Adjuvants are critical molecules involved in driving protective immune responses in vivo. They exhibit strong proinflammatory effects, are often derived from pathogens -in such case they are defined as pathogens associated molecular patterns (PAMPs)- and possess all features of "danger" molecules. They are detected as such by the immune system that has evolved a set of immune receptors, the pattern recognition receptors (PRRs), which recognize them. While enormous advances have been made in characterizing multiple adjuvants over the past decade, the molecular mechanisms of their precise effects are still the subject of intense studies. Adjuvant recognition by immune cells leads to a set of critical events that are necessary for optimal T cell priming and differentiation into effector and memory cells. CD8+ T cells which represent a crucial effector arm of the adaptive immune response require such signals for their optimal activation. In fact, the development of a protective immune response against several pathogenic organisms and diseases is dependent on the ability of antigen-specific CD8+ T cells to best differentiate. These cells confer immunity via the expression of various effector mechanisms such as cytolysis of infected cells and release of proinflammatory cytokines and chemokines that recruit and activate innate immune effector cells. The molecular factors that orchestrate CD8+ T cell differentiation are still incompletely defined and depending on the initial stimuli, the outcome of the priming and the functional features of the T cells are different. Adjuvants in fact represent key mediators of such modulation and therefore can orchestrate adaptive immune responses. Mice immunized with the intracellular bacterium Listeria monocytogenes (Lm) develop life-long immunity against a challenge infection by Lm. Using this model system, we established that secretion of the proinflammatory chemokine CCL3 / MIP-1a (Macrophage Inflammatory Protein 1a) by memory CD8+ T cells early during secondary challenge infection is critical for protective immunity either against the same or a distinct (bystander immunity) intracellular pathogen. Recently we found that amongst memory CD8+ T cells, the CCL3+ cells which represent a substantial proportion (~30%) concomitantly express several effector functions such as granzyme B, perforin, IL-2, IFN-g, TNF-a suggesting that they represent multifunctional memory cells. Our current data also suggest that induction of these cells is likely to depend on one bacterial protein, the p60 autolysin, a virulence factor of the bacteria, which functions to digest peptidoglycan (PGN) cell walls. Our working hypothesis proposes that p60 is orchestrating the induction of CCL3+ plurifunctional memory CD8+ T cells which are important for long-term protective immunological memory. The current project will therefore (i) define the function of the Lm-derived p60 protein that controls the induction of protective CD8 memory and (ii) define the intracellular pathways and inflammatory signals triggered by the p60 protein.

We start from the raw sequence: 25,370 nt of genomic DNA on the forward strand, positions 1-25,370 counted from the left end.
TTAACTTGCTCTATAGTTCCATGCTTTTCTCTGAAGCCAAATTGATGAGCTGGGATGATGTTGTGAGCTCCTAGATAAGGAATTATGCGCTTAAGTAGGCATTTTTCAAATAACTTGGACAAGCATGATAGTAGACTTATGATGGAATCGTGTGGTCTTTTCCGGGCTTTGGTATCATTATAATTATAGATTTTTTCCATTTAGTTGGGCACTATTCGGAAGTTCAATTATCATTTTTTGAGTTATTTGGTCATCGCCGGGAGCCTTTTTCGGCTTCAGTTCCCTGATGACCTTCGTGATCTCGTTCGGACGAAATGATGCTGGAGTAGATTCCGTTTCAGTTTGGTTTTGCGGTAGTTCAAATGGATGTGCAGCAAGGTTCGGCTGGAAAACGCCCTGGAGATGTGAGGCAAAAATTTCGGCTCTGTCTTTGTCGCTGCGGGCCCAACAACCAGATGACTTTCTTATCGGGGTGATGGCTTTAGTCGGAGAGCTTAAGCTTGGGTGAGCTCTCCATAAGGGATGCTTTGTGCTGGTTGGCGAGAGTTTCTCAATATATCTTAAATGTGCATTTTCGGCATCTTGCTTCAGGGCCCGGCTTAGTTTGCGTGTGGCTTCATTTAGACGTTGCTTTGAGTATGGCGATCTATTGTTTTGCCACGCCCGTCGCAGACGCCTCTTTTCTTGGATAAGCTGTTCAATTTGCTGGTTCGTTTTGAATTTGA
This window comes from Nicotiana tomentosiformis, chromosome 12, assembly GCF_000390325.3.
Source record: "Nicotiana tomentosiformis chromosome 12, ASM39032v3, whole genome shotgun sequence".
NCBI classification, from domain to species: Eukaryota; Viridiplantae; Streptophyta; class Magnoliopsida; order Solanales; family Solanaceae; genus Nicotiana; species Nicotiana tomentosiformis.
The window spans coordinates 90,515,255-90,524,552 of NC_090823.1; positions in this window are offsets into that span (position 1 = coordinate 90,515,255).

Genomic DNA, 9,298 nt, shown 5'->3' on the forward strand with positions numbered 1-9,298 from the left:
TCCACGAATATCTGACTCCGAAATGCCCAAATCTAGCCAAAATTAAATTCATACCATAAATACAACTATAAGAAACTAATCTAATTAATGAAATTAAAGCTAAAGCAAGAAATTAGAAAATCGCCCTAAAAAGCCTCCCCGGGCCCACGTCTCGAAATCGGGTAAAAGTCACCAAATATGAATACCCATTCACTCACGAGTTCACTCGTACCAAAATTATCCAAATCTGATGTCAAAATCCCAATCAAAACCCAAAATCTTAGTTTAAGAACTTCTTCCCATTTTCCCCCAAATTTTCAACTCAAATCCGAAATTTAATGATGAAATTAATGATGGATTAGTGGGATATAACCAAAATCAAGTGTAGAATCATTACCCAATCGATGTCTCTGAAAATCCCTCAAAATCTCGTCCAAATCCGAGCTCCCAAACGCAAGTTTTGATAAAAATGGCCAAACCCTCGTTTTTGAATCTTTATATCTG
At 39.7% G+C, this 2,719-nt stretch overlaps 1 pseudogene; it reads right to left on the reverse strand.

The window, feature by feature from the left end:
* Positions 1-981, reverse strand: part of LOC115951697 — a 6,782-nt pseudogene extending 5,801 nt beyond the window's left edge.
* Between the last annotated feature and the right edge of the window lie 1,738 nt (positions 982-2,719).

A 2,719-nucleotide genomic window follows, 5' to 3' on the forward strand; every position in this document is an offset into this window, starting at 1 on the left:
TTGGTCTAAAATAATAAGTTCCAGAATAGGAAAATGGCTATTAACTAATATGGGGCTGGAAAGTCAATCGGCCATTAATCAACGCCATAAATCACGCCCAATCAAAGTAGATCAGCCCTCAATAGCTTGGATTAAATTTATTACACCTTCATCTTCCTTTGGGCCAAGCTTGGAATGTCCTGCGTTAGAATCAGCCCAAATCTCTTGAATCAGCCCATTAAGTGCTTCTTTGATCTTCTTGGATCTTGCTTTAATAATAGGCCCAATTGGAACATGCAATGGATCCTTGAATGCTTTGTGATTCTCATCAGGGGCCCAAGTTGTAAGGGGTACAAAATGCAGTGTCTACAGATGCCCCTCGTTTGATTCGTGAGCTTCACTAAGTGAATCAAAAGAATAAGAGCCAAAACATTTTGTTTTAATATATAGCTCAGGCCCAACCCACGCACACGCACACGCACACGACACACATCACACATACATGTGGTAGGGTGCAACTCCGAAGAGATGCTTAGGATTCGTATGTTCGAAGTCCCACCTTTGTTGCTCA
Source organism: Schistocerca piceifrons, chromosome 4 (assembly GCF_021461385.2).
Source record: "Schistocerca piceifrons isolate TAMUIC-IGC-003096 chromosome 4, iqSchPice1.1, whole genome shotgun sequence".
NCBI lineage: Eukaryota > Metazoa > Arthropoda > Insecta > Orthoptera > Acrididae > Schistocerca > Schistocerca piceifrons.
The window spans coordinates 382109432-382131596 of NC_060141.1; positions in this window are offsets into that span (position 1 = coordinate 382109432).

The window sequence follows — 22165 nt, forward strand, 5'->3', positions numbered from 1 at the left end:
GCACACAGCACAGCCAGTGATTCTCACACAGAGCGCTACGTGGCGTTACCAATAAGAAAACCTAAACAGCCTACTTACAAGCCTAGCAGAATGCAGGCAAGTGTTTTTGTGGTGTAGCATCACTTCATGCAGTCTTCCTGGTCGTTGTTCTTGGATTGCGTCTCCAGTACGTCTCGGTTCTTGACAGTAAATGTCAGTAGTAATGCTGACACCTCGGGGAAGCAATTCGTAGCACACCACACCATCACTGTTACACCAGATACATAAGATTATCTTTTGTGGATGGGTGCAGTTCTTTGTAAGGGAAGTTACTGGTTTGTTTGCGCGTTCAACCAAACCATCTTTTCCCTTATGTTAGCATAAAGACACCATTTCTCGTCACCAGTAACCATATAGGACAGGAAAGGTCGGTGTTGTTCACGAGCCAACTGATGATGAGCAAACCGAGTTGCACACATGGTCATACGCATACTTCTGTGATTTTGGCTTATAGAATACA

This project focuses at characterizing a novel protein adjuvant derived from bacteria. We propose to understand how this adjuvant modulates the immune response to further take advantage of this finding for the design novel vaccine strategies. Our results suggest that this adjuvant protein controls the induction of long-lived cytolytic memory T cells which are critical cells that can mediate pathogens as well as tumors clearance. These cells exhibit all features of memory cells expressing multiple effector functions. Use of this nove adjuvant may allow vaccinating hosts against any microbes or tumors by promoting high levels of immunological memory.
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